Hearings into the Parti Québécois’ controversial secular charter bill are quickly becoming a mirror of the divisions in Quebec society over its collective identity.
The National Assembly committee heard several pointed arguments on Wednesday from both sides of the debate over the contentious proposal to prohibit the wearing of overt religious symbols such as the hijab, kippa and crucifix in the public service. About 250 parties have submitted briefs and 200 hours have been set aside for several weeks of presentations.
Retired Laval University labour law professor Fernand Morin warned the government that Bill 60 would create a “revolving door” of legal challenges in the workplace that could erupt into a social crisis similar to the one created by the student strikes in the spring of 2012.
“It doesn’t take much to start a fire … It is an open door to debates and enormous costs – not only financial but also moral, professional and others … This bill contains the germ of dispute and discord,” Mr. Morin told the National Assembly committee.
He said the bill will directly affect 600,000 public sector workers, such as teachers, hospital workers and civil servants, and those who defy the law will be subjected to disciplinary sanctions, including dismissal. This could result in costly labour confrontations, he added, in which unions are required by law to defend the rights and jobs of their members.
“If a union refuses to defend its members, a complaint will be filed against it [before the labour relations board] and it will be at the union’s cost,” Mr. Morin added.
Similar disputes could spread into the private sector with companies that do business with the government. Under Bill 60, private companies receiving government contracts would have to comply with the secular charter and prohibit employees from wearing overt religious symbols.
Another opponent to the secular charter, university professor and philosopher Michel Seymour, blasted the PQ for promoting an inward-looking conservative nationalism that will cause considerable harm to Quebec sovereignty.
Mr. Seymour, an avowed sovereigntist, accused the PQ of turning its back on Quebec’s long tradition of embracing pluralism.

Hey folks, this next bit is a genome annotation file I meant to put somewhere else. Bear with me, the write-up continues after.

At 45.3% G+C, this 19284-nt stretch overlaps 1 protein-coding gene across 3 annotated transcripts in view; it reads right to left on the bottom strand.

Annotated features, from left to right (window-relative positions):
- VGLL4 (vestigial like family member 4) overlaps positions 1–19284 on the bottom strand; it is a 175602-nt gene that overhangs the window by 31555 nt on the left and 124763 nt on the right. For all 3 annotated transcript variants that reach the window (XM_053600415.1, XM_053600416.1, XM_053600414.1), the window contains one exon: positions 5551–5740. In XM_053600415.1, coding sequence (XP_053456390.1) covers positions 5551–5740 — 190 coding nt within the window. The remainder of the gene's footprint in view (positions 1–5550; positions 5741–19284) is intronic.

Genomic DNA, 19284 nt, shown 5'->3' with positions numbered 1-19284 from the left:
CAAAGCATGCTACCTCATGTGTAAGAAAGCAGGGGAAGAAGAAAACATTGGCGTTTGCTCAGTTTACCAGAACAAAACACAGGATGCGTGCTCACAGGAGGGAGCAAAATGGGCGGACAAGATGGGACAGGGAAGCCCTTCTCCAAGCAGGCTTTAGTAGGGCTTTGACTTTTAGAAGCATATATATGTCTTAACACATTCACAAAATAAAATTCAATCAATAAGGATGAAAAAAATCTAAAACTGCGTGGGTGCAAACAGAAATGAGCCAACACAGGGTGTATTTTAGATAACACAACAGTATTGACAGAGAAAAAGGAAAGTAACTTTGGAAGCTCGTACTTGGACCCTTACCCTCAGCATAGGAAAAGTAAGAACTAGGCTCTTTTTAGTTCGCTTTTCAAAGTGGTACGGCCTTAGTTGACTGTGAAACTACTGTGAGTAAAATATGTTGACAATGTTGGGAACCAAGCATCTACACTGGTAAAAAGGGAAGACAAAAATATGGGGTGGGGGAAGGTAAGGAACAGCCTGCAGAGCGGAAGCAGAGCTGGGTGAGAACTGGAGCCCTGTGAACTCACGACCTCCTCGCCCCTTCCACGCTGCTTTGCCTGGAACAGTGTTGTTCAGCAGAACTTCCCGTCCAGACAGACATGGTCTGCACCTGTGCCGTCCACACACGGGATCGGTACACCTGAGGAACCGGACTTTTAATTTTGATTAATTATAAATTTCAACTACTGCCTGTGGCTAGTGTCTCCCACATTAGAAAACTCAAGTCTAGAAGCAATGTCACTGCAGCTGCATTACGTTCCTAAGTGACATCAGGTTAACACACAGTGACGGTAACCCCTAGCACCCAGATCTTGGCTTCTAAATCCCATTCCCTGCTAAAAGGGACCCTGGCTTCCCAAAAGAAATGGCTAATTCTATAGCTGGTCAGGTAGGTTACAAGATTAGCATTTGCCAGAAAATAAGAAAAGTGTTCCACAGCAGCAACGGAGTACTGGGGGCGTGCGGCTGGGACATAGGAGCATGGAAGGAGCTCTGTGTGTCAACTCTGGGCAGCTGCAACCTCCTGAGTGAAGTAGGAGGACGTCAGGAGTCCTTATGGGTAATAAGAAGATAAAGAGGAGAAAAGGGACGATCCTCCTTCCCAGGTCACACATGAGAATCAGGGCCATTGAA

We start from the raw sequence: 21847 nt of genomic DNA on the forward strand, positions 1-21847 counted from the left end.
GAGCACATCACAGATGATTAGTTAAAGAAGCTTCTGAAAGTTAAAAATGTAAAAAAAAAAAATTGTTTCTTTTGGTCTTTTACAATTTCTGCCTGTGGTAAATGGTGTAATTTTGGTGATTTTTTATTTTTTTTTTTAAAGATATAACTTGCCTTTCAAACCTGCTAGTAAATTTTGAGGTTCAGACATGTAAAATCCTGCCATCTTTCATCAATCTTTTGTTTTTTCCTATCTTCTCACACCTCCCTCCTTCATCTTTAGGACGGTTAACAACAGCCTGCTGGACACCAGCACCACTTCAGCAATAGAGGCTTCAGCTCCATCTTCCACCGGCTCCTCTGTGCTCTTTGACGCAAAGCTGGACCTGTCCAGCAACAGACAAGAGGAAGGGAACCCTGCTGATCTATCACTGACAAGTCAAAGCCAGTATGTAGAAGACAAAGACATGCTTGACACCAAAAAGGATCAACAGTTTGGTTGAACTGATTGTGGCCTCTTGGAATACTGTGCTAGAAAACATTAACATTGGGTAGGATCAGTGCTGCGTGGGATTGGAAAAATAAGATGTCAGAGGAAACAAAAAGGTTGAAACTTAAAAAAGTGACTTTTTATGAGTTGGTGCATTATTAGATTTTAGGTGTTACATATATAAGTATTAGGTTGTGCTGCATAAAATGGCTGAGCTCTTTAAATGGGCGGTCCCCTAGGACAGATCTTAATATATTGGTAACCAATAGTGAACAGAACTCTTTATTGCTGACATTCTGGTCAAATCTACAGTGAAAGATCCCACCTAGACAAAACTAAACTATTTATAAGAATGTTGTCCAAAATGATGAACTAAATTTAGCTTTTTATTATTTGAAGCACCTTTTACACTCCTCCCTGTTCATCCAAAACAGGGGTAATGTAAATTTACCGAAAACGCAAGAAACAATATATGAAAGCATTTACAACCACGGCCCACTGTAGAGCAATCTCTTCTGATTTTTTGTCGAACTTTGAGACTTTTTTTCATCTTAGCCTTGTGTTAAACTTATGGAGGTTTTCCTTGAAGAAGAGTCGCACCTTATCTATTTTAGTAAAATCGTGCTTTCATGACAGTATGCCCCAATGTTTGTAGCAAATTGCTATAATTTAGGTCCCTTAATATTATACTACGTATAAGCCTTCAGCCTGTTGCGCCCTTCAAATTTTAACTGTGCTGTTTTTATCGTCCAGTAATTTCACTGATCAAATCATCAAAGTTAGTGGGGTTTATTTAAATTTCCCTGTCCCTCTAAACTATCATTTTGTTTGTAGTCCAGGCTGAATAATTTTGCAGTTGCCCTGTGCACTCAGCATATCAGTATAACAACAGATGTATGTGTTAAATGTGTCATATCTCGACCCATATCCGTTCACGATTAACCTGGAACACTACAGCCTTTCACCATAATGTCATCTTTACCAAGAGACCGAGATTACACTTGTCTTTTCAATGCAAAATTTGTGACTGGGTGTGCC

He argued that the right of individuals to publicly express their religious affiliations has to be protected.
“The state has no business in people’s bedrooms. It also has no business in their closets.” Mr. Seymour said, adding that if Muslim women in Quebec wear a veil, it is to express a sense of belonging to their religion rather than political ideology.
“I urge you not to transform women’s bodies into a battlefield. Do not fight the wearing of the veil by prohibiting it. Let women decide for themselves,” he said. “The PQ charter is a bad answer to a good question.”
Mr. Seymour’s comments crossed partisan lines, reflecting those expressed by many federalists. “I can tell you this is music to our ears,” said Quebec Liberal MNA and committee member Kathleen Weil.
Pro-charter groups were equally adamant in their support of the secular charter. Two groups argued that far from being a setback, the charter would prove to be a pillar of Quebec society.
“This is not about inward-looking and defensive identity … What we are building here is our national identity,” said Denis Monière, president of the sovereigntist Ligue d’action nationale.
Pro-charter groups argued that Quebec’s distinct values would be challenged before the courts and likely be dismissed. Coalition laïcité Québec urged the government to announce it will use the notwithstanding clause in the Canadian Constitution to override an eventual Supreme Court ruling against the bill.
The notwithstanding clause allows provinces to override certain Supreme Court rulings.
“The government should take the lead and use in all its legitimacy the notwithstanding clause by arguing that Quebec has had a particular evolution on the road to secularism,” coalition spokesperson André Lamoureux said.